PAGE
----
Summer has come early this year, with Australians being warned to brace for severe heatwave conditions in the coming days. Temperatures are set to soar across large parts of the country, from Australia’s north-west all the way through to the south-east.
New South Wales is getting ready to suffer some sweltering conditions, with Sydney’s west expecting to see temperatures reach the early-40s, and this Sunday likely to be the hottest November day in five years. But it’s South Australia that’s going to be hit with the brunt of it, with the far north town of Tarcoola getting ready to reach nearly 49C.
For Queensland, the heatwave is expected to kick off on Friday in the west, before spreading across the southern interior over the weekend and reaching the south-east coast by Monday – all before the first day of summer even arrives. And records could tumble as temperatures are expected to reach the mid-40s in many areas throughout the state.
#Queensland braces for another #Heatwave, starting in the west tomorrow, spreading across the southern interior this weekend and reaching the southeast coast by Monday. Records could tumble as temperatures reach the mid 40s. For details visit https://t.co/qiOcreXC3v. #QldWeather pic.twitter.com/z0s4Wm4gdu
— Bureau of Meteorology, Queensland (@BOM_Qld) November 25, 2020
Dean Narramore, national meteorologist from the Bureau of Meteorology (BOM), spoke to Channel Nine’s Today on Thursday, saying that the heatwave has been crawling across the country for a few days now, with temperatures in the mid-40s being recorded just hours east of Perth earlier this week.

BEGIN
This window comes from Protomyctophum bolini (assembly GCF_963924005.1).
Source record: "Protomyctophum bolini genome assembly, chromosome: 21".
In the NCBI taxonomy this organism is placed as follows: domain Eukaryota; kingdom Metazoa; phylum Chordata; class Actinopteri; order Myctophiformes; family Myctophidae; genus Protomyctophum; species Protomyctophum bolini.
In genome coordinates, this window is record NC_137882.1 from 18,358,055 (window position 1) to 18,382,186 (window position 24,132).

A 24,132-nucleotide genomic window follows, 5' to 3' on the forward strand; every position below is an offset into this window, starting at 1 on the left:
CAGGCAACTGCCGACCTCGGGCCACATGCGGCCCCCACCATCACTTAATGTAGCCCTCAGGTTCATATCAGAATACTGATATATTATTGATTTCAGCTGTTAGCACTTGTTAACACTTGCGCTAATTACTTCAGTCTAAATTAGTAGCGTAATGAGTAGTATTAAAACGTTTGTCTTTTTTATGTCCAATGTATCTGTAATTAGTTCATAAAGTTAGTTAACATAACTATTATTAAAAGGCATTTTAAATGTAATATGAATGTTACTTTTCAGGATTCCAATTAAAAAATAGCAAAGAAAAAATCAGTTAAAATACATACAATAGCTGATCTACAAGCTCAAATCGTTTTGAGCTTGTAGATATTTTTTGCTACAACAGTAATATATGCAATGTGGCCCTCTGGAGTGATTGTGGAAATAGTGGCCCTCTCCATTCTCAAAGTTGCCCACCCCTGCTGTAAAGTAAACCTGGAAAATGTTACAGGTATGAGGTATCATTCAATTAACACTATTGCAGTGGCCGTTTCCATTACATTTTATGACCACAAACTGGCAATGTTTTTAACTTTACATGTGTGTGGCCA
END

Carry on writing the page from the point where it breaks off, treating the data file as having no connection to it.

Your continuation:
“The sun has been baking the air across much of inland Australia over the last few days,” he said. “(It’s) moving to South Australia today, it will heat up even further on Thursday and as the trough system moves across the country, it is going to drag the heat through central Australia and into eastern and south-eastern parts of the country in the coming days.”
Narramore added that relief in the form of heavy rain will soon be on its way to help cool everyone off, but people might have to wait a while to feel its full effects.
“We will see the monsoon trough come in and that’s later towards December,” he said. “Even if you have a cooler summer, you will have bursts of heat on and off during the spring and summer season. We should see rains increase across the tropical north towards the end of the year, and widespread showers and storms across the country as we move into the early parts of next year.”
The news comes after Australians were warned by leading experts at the CSIRO and BOM that the next two years are due to see an increase in extreme weather conditions, including hotter days and longer, more severe bushfire seasons. The warning was mentioned in the biennial ‘State of the Climate’ report, which also said the national climate is expected to continue to get warmer and sea levels will continue to rise.
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